Jammer Signal Power Reduction

Among the advanced techniques for reducing jammer power, the most promising employs a technology that was originally developed for radar, called space-time adaptive processing. With this technique, the output of each antenna array element is delayed using a series of tapped delay lines, each stage of which outputs a version of the input signal slightly later than the previous stage. The output of each tap is available as a separate signal, and each can be processed with a unique complex weight and combined into a composite signal. A close variant of this technique, called space-frequency adaptive processing, performs equivalent processing in the frequency domain.

A very similar anti-jamming technique-actually a subset of space-time and space-frequency adaptive processing-is known as adaptive narrowband filtering. Adaptive narrowband filters work with a single antenna element, so they are typically used in applications that lack sufficient space for a spatial antenna array. They are effective against structured interference signals, such as continuous (e.g., sine) waves or pulsed signals, but they are ineffective against broadband interference, which does not have an identifying signature that can be tracked and eliminated.

Beam steering uses the direction to the desired satellite as an additional constraint on the complex weight applied to each tap output. To perform these calculations, the processor needs to know the direction to the desired GPS satellite and the position and attitude of the host vehicle.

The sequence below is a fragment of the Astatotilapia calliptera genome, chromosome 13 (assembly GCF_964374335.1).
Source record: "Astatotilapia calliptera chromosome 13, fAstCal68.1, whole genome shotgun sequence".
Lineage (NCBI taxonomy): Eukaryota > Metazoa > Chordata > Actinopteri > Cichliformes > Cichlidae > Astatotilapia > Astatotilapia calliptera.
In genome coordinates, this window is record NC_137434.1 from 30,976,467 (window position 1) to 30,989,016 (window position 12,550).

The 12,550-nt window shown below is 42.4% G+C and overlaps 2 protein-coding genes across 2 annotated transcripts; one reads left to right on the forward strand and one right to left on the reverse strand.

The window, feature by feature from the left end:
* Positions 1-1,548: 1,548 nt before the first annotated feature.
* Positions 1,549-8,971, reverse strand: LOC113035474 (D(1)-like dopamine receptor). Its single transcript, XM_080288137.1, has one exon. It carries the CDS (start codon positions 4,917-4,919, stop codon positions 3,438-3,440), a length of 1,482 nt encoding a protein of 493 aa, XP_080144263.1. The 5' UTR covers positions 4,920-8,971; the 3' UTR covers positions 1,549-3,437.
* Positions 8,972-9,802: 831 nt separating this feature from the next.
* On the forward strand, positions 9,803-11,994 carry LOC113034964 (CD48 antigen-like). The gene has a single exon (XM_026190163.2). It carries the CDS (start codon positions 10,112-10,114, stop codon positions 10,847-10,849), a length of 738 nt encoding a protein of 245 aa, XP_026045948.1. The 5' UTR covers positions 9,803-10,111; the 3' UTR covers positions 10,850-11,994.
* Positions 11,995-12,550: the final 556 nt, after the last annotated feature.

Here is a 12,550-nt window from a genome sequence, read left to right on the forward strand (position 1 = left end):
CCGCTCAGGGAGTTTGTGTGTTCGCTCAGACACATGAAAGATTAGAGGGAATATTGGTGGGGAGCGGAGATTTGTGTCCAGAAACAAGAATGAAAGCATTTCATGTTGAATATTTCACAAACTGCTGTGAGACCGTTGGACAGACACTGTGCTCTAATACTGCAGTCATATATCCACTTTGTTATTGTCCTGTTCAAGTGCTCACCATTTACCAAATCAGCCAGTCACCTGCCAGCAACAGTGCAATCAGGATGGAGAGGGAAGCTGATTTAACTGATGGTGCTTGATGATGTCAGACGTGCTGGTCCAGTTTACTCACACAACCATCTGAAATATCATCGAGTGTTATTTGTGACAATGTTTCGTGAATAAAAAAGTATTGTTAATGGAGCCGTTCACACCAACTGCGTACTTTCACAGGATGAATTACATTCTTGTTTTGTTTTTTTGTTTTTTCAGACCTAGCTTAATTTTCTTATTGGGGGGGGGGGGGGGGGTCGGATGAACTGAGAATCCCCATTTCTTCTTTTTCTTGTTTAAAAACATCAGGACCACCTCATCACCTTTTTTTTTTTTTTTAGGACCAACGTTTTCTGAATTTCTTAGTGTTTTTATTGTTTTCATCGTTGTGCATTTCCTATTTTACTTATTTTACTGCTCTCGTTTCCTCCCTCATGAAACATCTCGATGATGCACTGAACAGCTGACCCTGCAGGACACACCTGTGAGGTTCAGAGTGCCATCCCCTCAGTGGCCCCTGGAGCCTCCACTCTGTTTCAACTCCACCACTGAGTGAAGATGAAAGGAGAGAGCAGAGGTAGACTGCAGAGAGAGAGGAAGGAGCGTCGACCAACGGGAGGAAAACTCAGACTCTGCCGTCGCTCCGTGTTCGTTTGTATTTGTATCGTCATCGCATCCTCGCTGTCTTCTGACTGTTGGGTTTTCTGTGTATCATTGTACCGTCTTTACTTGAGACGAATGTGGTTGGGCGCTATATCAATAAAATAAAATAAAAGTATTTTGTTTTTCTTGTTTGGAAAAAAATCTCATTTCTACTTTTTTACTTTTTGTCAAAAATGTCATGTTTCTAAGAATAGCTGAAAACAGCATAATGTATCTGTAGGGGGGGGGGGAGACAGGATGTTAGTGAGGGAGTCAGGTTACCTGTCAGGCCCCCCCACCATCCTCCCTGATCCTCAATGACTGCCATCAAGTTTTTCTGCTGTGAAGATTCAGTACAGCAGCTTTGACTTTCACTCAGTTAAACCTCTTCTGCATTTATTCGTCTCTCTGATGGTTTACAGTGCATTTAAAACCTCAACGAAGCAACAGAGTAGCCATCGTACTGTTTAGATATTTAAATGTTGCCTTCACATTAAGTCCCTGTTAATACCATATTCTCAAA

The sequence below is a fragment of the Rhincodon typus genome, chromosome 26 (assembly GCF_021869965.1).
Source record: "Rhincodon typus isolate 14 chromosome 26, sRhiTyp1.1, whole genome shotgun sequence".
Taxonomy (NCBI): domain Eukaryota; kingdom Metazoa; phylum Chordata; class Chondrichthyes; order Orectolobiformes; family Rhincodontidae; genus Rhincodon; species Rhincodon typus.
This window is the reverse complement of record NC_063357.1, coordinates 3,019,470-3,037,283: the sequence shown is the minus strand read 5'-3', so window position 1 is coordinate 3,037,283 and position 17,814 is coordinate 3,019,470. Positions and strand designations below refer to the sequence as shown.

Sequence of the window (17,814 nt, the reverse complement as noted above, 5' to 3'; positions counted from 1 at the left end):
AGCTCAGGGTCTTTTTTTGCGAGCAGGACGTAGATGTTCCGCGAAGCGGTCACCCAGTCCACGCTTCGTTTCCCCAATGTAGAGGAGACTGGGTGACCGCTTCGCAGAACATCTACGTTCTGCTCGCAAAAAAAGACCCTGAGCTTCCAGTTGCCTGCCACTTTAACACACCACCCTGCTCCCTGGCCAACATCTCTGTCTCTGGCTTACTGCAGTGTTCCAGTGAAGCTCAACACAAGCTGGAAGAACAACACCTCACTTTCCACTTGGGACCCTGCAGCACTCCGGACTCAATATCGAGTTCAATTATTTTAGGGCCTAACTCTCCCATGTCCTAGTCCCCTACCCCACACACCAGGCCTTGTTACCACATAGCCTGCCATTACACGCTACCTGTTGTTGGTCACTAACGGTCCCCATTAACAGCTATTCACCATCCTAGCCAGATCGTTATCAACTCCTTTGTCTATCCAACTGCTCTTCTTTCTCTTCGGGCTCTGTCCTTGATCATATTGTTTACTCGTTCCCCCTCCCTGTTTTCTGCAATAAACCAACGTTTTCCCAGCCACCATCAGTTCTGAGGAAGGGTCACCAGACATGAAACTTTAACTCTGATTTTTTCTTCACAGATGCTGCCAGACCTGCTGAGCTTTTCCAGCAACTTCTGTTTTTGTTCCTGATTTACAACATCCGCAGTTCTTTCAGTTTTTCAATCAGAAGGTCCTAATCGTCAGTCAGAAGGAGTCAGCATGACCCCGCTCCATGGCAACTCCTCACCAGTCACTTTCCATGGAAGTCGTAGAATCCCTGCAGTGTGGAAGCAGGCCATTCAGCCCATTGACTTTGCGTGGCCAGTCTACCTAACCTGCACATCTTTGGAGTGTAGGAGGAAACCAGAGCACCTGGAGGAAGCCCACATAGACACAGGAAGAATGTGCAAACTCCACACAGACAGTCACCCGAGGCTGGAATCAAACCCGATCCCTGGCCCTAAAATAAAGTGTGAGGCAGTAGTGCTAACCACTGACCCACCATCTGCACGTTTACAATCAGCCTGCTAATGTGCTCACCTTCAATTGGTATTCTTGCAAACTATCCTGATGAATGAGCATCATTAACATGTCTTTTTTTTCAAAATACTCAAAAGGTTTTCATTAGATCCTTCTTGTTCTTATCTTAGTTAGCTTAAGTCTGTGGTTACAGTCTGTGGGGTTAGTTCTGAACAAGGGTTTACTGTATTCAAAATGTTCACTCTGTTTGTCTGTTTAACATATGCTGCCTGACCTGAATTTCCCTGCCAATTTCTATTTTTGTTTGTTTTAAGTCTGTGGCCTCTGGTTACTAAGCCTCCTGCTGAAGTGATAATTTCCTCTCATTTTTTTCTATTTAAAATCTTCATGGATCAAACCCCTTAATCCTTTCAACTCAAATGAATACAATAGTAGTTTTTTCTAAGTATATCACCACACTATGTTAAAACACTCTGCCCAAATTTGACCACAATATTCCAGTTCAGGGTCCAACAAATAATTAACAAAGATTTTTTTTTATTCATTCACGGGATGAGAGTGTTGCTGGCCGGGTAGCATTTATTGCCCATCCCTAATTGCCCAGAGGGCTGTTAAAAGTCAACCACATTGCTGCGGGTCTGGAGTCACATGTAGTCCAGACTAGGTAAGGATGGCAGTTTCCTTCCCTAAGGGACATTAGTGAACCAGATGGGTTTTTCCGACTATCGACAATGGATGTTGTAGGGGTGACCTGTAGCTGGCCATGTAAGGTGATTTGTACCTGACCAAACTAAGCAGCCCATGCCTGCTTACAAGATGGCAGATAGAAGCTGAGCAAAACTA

Beam steering is a "precorrelation" technique, meaning it does not require GPS signal detection to compute the phase and gain for each tap on each array element. Beamforming, on the other hand, is a "postcorrelation" technique, meaning it attempts to maximize the signal-to-noise ratio after signal capture. Both techniques maximize the GPS signal while simultaneously minimizing the jammer power for multiple jammers of various types.

Processing Gain

The second major anti-jamming strategy involves processing gain improvement. The GPS spread-spectrum signal derives some inherent jam protection from the "despreading" process, which converts it from a 20-megahertz bandwidth to a narrower bandwidth. Signal power grows stronger as bandwidth is reduced, so for maximum anti-jam performance, the narrowest possible bandwidth should be used in the despreading process.

In general, greater anti-jam performance can be achieved by narrowing the bandwidth of the code and carrier tracking loops. Unfortunately, narrow tracking-loop bandwidths imply sluggish response time, and if a vehicle is undergoing high acceleration, the narrow-bandwidth tracking loop cannot keep pace. If the tracking-loop bandwidth were widened, it would be more responsive to high acceleration, but it would not filter the noise as effectively.

New Approaches

To meet the future challenge of GPS applications that must operate in projected jamming environments, the GPS Joint Program Office is pursuing several promising technologies and a future GPS set architecture that will yield further improvements in anti-jam performance. Aerospace is actively involved in defining advanced architectures and technologies that will economically provide better antijam performance. Two approaches in particular are generating considerable interest in the field.